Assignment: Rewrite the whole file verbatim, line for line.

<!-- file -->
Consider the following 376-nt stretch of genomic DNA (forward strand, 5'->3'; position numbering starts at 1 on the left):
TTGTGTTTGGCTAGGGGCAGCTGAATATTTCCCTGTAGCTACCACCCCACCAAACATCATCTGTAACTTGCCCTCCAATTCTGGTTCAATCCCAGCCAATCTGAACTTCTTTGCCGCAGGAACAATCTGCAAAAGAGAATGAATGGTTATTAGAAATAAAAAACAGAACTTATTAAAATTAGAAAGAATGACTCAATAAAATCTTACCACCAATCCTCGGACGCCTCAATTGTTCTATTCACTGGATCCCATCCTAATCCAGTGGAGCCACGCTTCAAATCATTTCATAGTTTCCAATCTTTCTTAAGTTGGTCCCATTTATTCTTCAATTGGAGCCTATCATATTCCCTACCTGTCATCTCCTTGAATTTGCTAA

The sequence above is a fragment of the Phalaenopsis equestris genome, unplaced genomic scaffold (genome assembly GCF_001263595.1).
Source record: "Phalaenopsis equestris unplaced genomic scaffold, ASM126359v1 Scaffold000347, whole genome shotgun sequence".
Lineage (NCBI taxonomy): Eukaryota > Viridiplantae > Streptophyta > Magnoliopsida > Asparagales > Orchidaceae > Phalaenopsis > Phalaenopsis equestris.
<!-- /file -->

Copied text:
Consider the following 376-nt stretch of genomic DNA (forward strand, 5'->3'; position numbering starts at 1 on the left):
TTGTGTTTGGCTAGGGGCAGCTGAATATTTCCCTGTAGCTACCACCCCACCAAACATCATCTGTAACTTGCCCTCCAATTCTGGTTCAATCCCAGCCAATCTGAACTTCTTTGCCGCAGGAACAATCTGCAAAAGAGAATGAATGGTTATTAGAAATAAAAAACAGAACTTATTAAAATTAGAAAGAATGACTCAATAAAATCTTACCACCAATCCTCGGACGCCTCAATTGTTCTATTCACTGGATCCCATCCTAATCCAGTGGAGCCACGCTTCAAATCATTTCATAGTTTCCAATCTTTCTTAAGTTGGTCCCATTTATTCTTCAATTGGAGCCTATCATATTCCCTACCTGTCATCTCCTTGAATTTGCTAA

The sequence above is a fragment of the Phalaenopsis equestris genome, unplaced genomic scaffold (genome assembly GCF_001263595.1).
Source record: "Phalaenopsis equestris unplaced genomic scaffold, ASM126359v1 Scaffold000347, whole genome shotgun sequence".
Lineage (NCBI taxonomy): Eukaryota > Viridiplantae > Streptophyta > Magnoliopsida > Asparagales > Orchidaceae > Phalaenopsis > Phalaenopsis equestris.